Thomas Creamer, then Acting Chief of Programs Directorate, was at a meeting in Atlantic City when the first plane hit. He immediately returned to New York and, later that day, was appointed as Civilian Incident Commander supporting the overall Army Corps response.

That evening Creamer met with Brig. Gen. Stephen Rhoades, then Commander of North Atlantic Division. They defined four tasks: a) define the response mission; b) maintain relations with the customer (FEMA); c) augment its communication capability; and d) working with the news media.

Creamer said it was easier for him to respond during the first few days as he had been through a similar event: He was working in the Twin Towers in 1993 when terrorists set off a truck bomb in the basement parking garage of the North Tower. The blast killed six people, injured1,000, and 50,000 people were evacuated as smoke and flames spread upward into the buildings. 

Debris Removal & Inspection

The largest task of 9/11 was removing the 60-foot high pile of rubble from the Towers’ collapse ─ 1.6 million tons of steel, concrete and furniture. The volume of wreckage and congested roadways made removal by truck impractical. To that end, arrangements were made for emergency dredging of the Hudson and East Rivers to allow barges to transport debris to the Staten Island Landfill where the District’s Construction Division provided oversight for the debris inspection. Some 10,000 tons of debris were removed each day.

This mission was made more difficult as the Towers’ debris was part of an ongoing criminal investigation involving dozens of federal, state and local government agencies combing debris for human remains, personal effects and evidence related to the attacks. All told, police officers recovered 90,000 pieces of personal property and human remains and identified 150 victims.

On this topic Creamer noted: “What’s most important was watching the Corps create the largest forensic crime scene investigation laboratory on Staten Island. Every piece of debris was checked twice and identified belongings returned to loved ones.”

Search and Rescue

While debris was being removed, first responders were searching for survivors in the huge pile of rubble that contained many hazards. To mitigate risk, New York City and FEMA used the Army Corps’ Geographic Information System (GIS) to create maps from aerial photos, pinpointing exact elevations. Thermal imagery showed locations of fires still burning and other danger areas. In addition, images were compared daily to determine changes in the debris pile. Critical data was provided to search-and-rescue personnel before working at the site.

The District’s Real Estate Division was also busy. One of the U.S. Armed Forces recruiting stations near the site was closed for safety reasons. Staff quickly made alternative arrangements to maintain recruiting operations without major disruptions.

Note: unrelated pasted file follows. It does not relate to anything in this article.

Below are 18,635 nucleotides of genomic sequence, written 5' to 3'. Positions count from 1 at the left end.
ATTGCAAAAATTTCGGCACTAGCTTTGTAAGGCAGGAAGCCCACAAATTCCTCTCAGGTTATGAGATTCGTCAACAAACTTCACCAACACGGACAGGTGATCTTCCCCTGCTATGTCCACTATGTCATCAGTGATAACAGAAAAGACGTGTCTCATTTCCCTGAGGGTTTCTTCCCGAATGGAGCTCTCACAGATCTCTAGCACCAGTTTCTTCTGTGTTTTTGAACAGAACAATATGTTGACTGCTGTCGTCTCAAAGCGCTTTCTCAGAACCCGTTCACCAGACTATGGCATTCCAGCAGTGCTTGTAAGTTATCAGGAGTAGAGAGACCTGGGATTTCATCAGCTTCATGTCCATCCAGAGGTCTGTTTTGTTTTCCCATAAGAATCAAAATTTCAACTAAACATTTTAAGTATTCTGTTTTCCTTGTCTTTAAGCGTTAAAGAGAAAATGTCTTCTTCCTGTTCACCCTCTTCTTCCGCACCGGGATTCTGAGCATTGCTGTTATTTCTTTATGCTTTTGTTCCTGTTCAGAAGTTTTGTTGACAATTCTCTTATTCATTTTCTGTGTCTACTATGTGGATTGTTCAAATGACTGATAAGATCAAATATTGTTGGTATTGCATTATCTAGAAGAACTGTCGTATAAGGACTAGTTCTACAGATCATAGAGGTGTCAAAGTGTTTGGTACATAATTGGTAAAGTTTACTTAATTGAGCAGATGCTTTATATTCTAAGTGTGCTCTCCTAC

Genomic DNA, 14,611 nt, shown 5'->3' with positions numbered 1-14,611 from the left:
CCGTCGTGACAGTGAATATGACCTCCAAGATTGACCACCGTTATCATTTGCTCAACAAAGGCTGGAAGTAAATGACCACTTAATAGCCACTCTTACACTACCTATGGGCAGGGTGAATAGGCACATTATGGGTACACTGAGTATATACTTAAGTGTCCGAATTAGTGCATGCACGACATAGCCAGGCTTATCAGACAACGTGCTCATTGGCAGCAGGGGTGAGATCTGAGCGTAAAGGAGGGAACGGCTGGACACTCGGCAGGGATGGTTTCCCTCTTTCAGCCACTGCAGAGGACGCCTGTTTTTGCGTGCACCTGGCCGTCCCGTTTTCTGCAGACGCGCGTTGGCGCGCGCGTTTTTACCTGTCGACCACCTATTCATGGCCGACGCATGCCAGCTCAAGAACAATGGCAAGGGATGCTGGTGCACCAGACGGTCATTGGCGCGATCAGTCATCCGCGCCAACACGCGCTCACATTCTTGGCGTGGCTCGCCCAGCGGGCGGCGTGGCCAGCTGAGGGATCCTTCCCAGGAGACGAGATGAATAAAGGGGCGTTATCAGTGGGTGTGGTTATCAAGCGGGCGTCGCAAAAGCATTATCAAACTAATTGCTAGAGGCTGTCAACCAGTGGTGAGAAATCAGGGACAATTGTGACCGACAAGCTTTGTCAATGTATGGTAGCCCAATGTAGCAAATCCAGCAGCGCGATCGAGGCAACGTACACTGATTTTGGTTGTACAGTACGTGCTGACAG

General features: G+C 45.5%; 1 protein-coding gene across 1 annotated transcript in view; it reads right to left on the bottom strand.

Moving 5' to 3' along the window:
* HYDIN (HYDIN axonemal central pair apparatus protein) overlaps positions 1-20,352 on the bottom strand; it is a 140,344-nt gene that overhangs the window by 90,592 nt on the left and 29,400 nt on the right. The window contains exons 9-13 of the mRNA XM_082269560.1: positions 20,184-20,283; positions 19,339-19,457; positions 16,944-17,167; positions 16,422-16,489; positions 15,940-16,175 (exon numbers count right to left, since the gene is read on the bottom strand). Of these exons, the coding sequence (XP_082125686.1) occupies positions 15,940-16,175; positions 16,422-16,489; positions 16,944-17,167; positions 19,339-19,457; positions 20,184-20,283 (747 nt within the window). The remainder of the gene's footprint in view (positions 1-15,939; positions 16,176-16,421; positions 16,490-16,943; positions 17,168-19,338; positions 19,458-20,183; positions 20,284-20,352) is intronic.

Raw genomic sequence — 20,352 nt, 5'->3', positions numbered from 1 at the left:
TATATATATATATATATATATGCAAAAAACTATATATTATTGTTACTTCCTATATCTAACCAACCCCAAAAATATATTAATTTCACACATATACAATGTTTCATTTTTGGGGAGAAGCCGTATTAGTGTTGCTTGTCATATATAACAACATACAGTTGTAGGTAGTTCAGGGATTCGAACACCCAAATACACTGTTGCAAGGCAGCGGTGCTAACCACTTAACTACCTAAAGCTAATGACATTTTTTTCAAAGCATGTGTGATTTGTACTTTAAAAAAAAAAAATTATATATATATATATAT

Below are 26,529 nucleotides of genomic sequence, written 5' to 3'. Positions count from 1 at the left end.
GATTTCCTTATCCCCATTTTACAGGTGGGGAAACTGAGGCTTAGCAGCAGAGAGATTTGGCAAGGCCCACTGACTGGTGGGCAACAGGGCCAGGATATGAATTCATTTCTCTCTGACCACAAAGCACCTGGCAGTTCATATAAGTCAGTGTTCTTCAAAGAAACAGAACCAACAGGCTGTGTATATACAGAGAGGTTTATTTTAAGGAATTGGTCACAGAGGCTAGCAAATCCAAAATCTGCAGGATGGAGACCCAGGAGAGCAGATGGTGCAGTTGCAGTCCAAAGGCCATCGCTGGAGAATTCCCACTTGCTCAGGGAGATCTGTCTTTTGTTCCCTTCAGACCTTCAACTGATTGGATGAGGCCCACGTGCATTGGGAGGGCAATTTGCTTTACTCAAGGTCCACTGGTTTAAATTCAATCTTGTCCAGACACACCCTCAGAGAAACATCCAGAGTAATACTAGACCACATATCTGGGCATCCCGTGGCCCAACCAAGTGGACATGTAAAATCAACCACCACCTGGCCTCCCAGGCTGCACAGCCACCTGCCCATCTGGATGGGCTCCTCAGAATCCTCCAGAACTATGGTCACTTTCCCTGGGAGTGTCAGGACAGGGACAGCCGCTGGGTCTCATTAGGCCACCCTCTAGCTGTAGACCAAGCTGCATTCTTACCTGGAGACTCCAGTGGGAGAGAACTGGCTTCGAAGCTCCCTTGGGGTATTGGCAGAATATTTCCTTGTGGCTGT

Beyond the Response

The disaster response would last nearly a year until summer of 2002. Much was accomplished to execute a difficult mission, but the Army Corps’ work was not complete: An assessment after the mission documented lessons learned and areas to improve. The main conclusion acknowledged there will always be man-made disasters that occur without warning and no time to prepare. Since then, the Corps has been practicing for those incidents and held more frequent trainings. As a result ─ across the work force ─ personnel are better prepared to respond quickly.

Remembering Victims

Every year on September 11, a ceremony is held at the site honoring the 2,780 victims ─ each name recited individually before relatives, loved ones, response agencies and City and elected officials. In addition, the National September 11 Museum and Memorial opened in 2014 at the World Trade Center complex with artifacts and videos of the events of 9/11.

Outside the museum is the 9/11 Memorial with two reflecting pools built on the footprint where the Towers once stood. Designed as a place of peaceful reflection, it contains the largest man-made waterfalls in North America and all 2,870 victims’ names inscribed on the sides of the pools.

One World Trade Center

After eight years of construction, One World Trade Center opened to tenants in 2014. At 1,776 feet, it’s the tallest building in the United States, Western Hemisphere, and the sixth-tallest in the world. One World Observatory (floors 100-102) offers 360-degree views of New York City and is a major tourist attraction with hundreds of thousands visiting each year.

One World Trade Center by the numbers:

40,000            Metric tons of steel used in construction

 1,776             Feet tall

   104              Stories high

    55               High-speed elevators

    23               Top speed of elevators (MPH)

   3.9               Billion dollars to construct

      8               Number of years to build

      3               Million square feet of office space